The ebook is available on Amazon KDP

Apple Books

A note from the author-

No way, I thought, this can’t be happening to us. Like millions of others facing the news that a loved one has dementia, I denied it. But my wife’s dementia was painfully real and I felt utterly helpless and alone.

I was saved by love. I was saved by the boundless kindness of good people who cared for us in our times of need and by the unwavering joy for life my wife shared even as her mind faded away.

My hope is our story will bring similar solace to you.

My Dementia Diary 103 – Besame Mucho

We have a favorite song, “Besame Mucho,” by the Mexican artist Consuelo Velasquez. Whenever we hear Andrea Bocelli singing “Besame Mucho” on the radio, we stop whatever we’re doing to dance together, reminded of how blessed we are to have found each other.

Even now, as I hear Andrea Bocelli singing “Besame Mucho,” I hold her tight and dance with the memory of our love-

Besame, Besame mucho
Como si fuera ésta noche
La última vez

Besame, besame mucho
Que tengo miedo a perderte
Perderte después

Besame mucho
Como si fuera ésta noche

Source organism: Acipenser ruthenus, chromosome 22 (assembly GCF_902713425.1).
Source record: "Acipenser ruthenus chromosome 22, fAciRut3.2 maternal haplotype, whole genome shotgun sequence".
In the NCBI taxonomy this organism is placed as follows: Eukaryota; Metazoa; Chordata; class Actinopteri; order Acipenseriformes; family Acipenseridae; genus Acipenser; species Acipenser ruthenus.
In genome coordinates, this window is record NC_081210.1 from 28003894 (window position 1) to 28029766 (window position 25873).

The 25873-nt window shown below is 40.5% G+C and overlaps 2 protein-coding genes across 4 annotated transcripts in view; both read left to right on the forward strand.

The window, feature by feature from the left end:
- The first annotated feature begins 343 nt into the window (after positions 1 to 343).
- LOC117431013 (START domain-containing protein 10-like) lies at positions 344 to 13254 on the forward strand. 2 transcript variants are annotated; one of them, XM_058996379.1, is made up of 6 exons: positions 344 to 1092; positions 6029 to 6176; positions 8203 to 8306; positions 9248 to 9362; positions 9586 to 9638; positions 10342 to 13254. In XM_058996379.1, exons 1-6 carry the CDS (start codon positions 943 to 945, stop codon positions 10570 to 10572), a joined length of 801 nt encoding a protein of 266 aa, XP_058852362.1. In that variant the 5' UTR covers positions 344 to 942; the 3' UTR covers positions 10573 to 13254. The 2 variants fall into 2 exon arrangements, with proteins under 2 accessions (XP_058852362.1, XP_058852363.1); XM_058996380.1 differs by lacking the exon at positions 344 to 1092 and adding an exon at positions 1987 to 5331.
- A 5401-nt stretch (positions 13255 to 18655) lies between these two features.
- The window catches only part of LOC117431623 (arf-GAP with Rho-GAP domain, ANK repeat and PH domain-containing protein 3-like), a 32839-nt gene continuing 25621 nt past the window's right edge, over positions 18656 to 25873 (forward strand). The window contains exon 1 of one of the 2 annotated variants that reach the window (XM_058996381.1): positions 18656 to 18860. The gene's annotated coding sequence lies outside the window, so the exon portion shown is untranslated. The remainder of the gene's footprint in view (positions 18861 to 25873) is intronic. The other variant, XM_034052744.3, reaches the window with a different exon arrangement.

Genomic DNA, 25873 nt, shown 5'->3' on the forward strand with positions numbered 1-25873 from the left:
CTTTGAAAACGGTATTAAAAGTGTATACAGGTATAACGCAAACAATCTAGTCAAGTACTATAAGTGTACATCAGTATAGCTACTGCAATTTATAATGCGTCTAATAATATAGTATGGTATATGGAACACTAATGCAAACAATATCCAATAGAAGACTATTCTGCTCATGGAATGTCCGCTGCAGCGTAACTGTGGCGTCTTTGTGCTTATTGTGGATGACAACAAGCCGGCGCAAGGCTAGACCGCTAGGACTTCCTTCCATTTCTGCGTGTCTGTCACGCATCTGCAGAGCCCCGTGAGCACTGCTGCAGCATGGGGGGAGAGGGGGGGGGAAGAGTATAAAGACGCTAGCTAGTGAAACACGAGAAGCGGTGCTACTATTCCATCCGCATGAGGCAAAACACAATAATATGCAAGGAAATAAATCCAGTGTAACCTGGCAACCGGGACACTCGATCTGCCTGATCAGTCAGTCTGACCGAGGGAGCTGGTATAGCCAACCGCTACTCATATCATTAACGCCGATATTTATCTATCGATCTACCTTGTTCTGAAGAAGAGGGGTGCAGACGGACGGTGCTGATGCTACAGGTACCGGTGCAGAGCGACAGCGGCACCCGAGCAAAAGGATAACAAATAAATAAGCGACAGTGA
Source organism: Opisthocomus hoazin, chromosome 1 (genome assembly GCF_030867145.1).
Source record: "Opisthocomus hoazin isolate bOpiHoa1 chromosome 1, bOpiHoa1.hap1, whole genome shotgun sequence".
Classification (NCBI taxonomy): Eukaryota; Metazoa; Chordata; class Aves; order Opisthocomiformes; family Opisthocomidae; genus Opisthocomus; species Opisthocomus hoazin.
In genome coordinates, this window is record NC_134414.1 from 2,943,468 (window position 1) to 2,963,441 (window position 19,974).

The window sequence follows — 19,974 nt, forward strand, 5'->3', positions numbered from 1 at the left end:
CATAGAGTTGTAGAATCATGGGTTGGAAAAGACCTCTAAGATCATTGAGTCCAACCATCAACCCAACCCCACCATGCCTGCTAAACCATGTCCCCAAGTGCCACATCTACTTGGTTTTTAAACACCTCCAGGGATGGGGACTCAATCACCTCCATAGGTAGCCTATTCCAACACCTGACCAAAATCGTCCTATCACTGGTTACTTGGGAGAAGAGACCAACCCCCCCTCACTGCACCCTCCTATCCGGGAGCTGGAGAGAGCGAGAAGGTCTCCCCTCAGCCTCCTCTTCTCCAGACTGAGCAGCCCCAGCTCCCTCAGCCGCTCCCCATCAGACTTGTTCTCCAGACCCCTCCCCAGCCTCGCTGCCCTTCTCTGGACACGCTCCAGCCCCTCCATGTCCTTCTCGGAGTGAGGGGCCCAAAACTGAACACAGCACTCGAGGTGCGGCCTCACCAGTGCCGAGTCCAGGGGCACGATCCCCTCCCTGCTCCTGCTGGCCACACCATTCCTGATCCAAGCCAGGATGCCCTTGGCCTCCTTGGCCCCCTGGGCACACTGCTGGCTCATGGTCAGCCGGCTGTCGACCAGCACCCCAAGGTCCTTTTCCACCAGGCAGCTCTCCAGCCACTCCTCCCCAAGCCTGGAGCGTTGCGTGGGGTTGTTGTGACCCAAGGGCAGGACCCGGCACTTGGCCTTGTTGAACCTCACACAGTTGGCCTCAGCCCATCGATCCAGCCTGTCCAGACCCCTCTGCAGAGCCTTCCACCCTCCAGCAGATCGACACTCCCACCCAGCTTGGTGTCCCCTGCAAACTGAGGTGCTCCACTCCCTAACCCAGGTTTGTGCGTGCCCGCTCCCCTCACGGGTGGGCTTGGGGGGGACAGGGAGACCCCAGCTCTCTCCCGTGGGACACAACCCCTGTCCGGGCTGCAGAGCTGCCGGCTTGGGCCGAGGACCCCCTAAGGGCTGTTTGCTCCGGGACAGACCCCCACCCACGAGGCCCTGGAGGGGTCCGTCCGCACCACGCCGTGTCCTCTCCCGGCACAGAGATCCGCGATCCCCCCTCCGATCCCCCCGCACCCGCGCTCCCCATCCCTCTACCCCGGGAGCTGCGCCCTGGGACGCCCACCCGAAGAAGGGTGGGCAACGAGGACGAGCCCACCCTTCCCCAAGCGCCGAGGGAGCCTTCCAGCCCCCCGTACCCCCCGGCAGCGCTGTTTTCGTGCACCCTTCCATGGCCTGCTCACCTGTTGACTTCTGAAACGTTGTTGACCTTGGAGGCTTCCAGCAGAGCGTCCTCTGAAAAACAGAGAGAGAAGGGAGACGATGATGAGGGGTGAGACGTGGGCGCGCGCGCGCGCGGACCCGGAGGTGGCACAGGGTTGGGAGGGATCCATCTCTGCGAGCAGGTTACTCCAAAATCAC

La última vez

Besame, besame mucho
Que tengo miedo a perderte
Perderte después

Quiero tenerte muy cerca
Mirarme en tus ojos
Verte junto a mi
Piensa que tal vez mañana
Yo ya estaré lejos,
Muy lejos de ti

Besame, Besame mucho
Como si fuera ésta noche
La ultima vez

lyrics from “Besame Mucho” by Consuelo Velasques

Kiss Me A Lot (English translation)

Kiss me, Kiss me a lot
as if this night were
the last time

kiss me, kiss me a lot
that I’m afraid to lose you
lose you afterwards

kiss me, kiss me a lot
as if this night were
the last time

Kiss me, Kiss me a lot
that I’m afraid to lose you
lose you afterwards

I want to have you very close to me
To see myself in your eyes
to see you next to me
think that perhaps tomorrow
I will be far away
far away from you

kiss me, kiss me a lot
as if this night were
the last time

beseme mucho copy.jpg

Besame mucho!

tio stib

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My Dementia Diary 102 – The Final Chapters

Talking with her as she cheerfully ate breakfast, I realized that she didn’t know me, didn’t remember that we are married, that I’m her husband.

The woman I married is gone. In her place, a beautiful child whose mind slips further and further into oblivion each day. All we can do is make these days as comfortable and happy as possible. In time, she will need help with the simplest of tasks, bathing, feeding herself. She will be more and more disconnected from reality, from us, from me.